The Spec had no right to publish a story that has no base to it. The economies of bars are such that they can easily make their money back quicker on an investment than shops such as ours or galleries can ever imagine doing in such a tight timeline. That's why people open up bars - they make money.

Shops and other retail oriented storefronts take longer to establish themselves - even at 5 years - we are only hitting our stride and learning from our past mistakes and looking forward to future opportunities in our business. But I have no interest in being part of a bar district - this is not NIMBYISM - this is "I and others have worked too hard on James North to let short term interests ruin a good thing" ism.

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By Ryan (registered) - website | Posted March 24, 2010 at 12:54:56

Let's remember the 'trendy' areas like Locke and Westdale used to be full service neighbourhoods with all amenities.

I've lived on or near Locke for about 15 years now, and it is as full service today as it has ever been in the time I've been here.

When I moved into the area, Locke had some antiques/consignment stores, a disheveled used bookstore (Henry Black Bookseller), an awesome restaurant (Ron's Big Easy for those who remember), a convenience store, a gun shop ... and that's about it.

Now it has four coffee shops (one of which specializes in bagels), an organic grocer, a butcher, a cheese shop (albeit far too pricey compared to, say, Sam's in the Farmers' Market), a bookstore that sells new books, bars/pubs catering to different demographics, a few restaurants, some hair salons and barber shops, some craft stores (Textures is a great place to find unique, locally made gifts and 10,000 Villages is a great place to find unique, fair-trade gifts), art venues, creative professional businesses, and clothing stores (I understand Kataya to be a great women's fashion store). Even better, an honest-to-goodness bakery is on the way. (Did I forget anything?)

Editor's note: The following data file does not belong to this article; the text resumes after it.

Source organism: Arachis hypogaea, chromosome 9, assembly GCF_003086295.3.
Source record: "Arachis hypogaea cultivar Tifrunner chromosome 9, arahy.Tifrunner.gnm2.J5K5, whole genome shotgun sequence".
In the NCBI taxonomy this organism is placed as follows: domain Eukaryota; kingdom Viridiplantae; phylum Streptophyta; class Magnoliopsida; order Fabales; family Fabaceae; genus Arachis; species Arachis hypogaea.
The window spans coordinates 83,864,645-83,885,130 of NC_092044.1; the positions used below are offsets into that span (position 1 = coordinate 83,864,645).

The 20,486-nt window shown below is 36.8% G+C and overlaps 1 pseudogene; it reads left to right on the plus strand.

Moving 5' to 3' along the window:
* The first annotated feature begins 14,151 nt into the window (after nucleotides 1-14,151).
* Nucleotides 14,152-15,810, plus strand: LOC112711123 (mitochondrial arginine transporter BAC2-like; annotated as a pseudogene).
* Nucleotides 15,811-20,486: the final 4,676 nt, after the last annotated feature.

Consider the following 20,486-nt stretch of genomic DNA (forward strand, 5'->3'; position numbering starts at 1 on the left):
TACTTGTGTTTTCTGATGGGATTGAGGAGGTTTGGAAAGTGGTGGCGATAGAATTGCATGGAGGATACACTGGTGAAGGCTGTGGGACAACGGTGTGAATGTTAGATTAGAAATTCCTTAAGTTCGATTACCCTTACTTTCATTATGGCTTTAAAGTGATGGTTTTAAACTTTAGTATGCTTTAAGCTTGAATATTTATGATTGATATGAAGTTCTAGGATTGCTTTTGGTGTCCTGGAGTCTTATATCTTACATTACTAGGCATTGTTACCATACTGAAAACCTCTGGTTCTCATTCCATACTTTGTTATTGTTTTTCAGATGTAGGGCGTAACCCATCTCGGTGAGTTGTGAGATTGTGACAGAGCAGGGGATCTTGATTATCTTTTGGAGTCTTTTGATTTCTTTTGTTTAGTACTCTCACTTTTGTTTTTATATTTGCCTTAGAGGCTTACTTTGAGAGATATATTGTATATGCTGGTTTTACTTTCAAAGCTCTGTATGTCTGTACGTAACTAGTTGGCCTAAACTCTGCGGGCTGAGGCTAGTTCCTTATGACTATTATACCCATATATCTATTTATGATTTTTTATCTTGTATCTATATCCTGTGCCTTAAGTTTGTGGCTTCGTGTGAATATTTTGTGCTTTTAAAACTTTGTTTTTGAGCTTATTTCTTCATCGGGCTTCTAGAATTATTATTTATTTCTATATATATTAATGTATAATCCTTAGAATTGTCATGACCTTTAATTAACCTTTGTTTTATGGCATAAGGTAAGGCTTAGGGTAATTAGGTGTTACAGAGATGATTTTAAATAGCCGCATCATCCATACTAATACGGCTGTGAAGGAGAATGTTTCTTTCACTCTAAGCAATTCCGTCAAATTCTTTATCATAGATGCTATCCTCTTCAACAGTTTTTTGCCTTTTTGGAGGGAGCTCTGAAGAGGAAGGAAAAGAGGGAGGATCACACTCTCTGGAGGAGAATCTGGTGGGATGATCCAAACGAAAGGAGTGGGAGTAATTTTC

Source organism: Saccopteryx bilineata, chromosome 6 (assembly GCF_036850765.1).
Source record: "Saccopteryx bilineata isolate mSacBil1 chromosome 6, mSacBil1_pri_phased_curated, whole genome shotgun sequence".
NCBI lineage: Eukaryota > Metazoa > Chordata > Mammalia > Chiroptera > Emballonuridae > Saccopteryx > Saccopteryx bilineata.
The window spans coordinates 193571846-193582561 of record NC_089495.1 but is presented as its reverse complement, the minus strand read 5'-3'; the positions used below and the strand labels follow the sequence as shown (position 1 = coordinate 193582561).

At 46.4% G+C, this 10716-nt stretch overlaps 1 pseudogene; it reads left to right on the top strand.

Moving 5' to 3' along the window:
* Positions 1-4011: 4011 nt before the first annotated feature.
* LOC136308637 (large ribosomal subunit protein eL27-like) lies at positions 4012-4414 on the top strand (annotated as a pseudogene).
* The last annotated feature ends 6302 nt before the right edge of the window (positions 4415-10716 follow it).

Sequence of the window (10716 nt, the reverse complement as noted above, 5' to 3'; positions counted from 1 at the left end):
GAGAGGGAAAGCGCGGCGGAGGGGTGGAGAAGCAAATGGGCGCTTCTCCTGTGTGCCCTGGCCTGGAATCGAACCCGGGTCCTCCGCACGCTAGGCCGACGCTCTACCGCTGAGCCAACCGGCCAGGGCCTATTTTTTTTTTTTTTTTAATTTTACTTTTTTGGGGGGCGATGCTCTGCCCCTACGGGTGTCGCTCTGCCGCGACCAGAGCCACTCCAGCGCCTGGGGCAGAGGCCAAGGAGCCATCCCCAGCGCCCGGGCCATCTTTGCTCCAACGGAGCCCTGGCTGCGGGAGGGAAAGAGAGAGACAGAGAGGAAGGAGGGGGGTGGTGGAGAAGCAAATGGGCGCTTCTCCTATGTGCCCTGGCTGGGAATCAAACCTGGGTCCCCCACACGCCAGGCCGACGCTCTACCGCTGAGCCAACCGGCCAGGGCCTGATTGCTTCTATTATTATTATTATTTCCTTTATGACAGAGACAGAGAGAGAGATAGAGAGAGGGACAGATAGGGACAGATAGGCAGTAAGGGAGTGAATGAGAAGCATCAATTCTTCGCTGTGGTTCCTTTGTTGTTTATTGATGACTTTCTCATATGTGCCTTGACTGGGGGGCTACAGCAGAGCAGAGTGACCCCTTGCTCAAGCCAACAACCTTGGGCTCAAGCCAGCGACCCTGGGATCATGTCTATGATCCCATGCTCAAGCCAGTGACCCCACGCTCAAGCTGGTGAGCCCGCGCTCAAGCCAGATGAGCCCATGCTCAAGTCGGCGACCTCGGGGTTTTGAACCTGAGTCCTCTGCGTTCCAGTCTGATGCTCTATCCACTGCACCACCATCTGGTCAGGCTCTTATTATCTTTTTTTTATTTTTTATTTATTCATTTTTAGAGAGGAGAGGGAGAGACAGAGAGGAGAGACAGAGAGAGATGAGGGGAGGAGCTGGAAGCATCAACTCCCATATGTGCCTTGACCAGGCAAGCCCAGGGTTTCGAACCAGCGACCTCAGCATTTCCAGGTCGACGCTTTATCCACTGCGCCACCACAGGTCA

The antique stores are moving over to Ottawa Street North where they enjoy high compatibility with the garment/textile/knitting stores there, while Locke is rapidly turning into a one-stop urban destination for both day-to-day and upscale shopping.

In fact, the businesses that thrive seem to be those that combine the two: a reliable income stream meeting more commonplace needs coupled with an upscale offering that draws the browsers, strollers and people-watchers who help sustain the street's urban vibrancy.

All Locke needs is a hardware store and I'll be set!

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By jason (registered) | Posted March 24, 2010 at 14:36:12

you forgot florists, chocolate shops, the fitness club and an ice cream shop.

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By kevin (registered) | Posted March 24, 2010 at 15:14:27

Hamilton Surplus on Dundurn has a lot of stuff hardware stores carry and it's cheap. It's next to the Cable 14 building. Great spot.

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By TD (registered) | Posted March 24, 2010 at 16:05:18

Am I the only one thinks the loss of a furniture store for another bar is a bad thing?

Ricca Furniture was the family business of Michael Ricca, Hamilton's "Kingpin of Crack" and owner of the Sandbar. You're sad to see it replaced by a licensed cafe owned by one of the guys running The Brain?

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By Really? (registered) | Posted March 24, 2010 at 16:34:26

Dave, you are an awesome contribution to the street! And we in this area THANK YOU! It's the bars like Classic Cafe & Five Star that are problems!

I fear for Ola Olay Cafe, right in this area. Why is it necessary for 3 cafes at one intersection? Are these 'developers' (speculators) just that uncreative? Can they not think of a better use of a building than a bar/cafe?